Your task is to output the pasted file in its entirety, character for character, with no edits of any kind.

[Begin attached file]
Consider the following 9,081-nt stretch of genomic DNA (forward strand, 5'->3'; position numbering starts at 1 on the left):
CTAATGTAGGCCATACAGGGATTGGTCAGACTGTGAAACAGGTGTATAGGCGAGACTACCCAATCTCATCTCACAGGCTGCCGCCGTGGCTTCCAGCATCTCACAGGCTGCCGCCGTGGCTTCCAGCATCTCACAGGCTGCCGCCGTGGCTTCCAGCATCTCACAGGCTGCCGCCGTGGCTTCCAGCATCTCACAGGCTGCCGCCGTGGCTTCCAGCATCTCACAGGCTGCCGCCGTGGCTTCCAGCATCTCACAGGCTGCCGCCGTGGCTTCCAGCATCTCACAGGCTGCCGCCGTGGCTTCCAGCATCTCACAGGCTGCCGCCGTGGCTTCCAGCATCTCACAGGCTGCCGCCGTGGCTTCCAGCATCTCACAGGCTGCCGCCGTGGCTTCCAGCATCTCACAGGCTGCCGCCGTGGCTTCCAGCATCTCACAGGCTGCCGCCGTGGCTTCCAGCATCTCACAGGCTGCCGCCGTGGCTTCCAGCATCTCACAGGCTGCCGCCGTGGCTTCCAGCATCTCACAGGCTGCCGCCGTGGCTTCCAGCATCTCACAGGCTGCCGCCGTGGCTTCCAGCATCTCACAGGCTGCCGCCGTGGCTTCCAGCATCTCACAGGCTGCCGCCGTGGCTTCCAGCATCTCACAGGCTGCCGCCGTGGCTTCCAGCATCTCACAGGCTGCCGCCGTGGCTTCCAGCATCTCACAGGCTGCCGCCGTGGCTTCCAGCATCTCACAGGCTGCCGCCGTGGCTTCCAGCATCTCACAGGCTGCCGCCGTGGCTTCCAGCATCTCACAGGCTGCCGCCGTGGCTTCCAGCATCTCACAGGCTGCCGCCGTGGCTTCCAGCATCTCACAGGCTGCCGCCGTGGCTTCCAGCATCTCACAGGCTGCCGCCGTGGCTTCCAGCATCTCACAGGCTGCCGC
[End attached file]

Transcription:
Consider the following 9,081-nt stretch of genomic DNA (forward strand, 5'->3'; position numbering starts at 1 on the left):
CTAATGTAGGCCATACAGGGATTGGTCAGACTGTGAAACAGGTGTATAGGCGAGACTACCCAATCTCATCTCACAGGCTGCCGCCGTGGCTTCCAGCATCTCACAGGCTGCCGCCGTGGCTTCCAGCATCTCACAGGCTGCCGCCGTGGCTTCCAGCATCTCACAGGCTGCCGCCGTGGCTTCCAGCATCTCACAGGCTGCCGCCGTGGCTTCCAGCATCTCACAGGCTGCCGCCGTGGCTTCCAGCATCTCACAGGCTGCCGCCGTGGCTTCCAGCATCTCACAGGCTGCCGCCGTGGCTTCCAGCATCTCACAGGCTGCCGCCGTGGCTTCCAGCATCTCACAGGCTGCCGCCGTGGCTTCCAGCATCTCACAGGCTGCCGCCGTGGCTTCCAGCATCTCACAGGCTGCCGCCGTGGCTTCCAGCATCTCACAGGCTGCCGCCGTGGCTTCCAGCATCTCACAGGCTGCCGCCGTGGCTTCCAGCATCTCACAGGCTGCCGCCGTGGCTTCCAGCATCTCACAGGCTGCCGCCGTGGCTTCCAGCATCTCACAGGCTGCCGCCGTGGCTTCCAGCATCTCACAGGCTGCCGCCGTGGCTTCCAGCATCTCACAGGCTGCCGCCGTGGCTTCCAGCATCTCACAGGCTGCCGCCGTGGCTTCCAGCATCTCACAGGCTGCCGCCGTGGCTTCCAGCATCTCACAGGCTGCCGCCGTGGCTTCCAGCATCTCACAGGCTGCCGCCGTGGCTTCCAGCATCTCACAGGCTGCCGCCGTGGCTTCCAGCATCTCACAGGCTGCCGCCGTGGCTTCCAGCATCTCACAGGCTGCCGCCGTGGCTTCCAGCATCTCACAGGCTGCCGCCGTGGCTTCCAGCATCTCACAGGCTGCCGCCGTGGCTTCCAGCATCTCACAGGCTGCCGC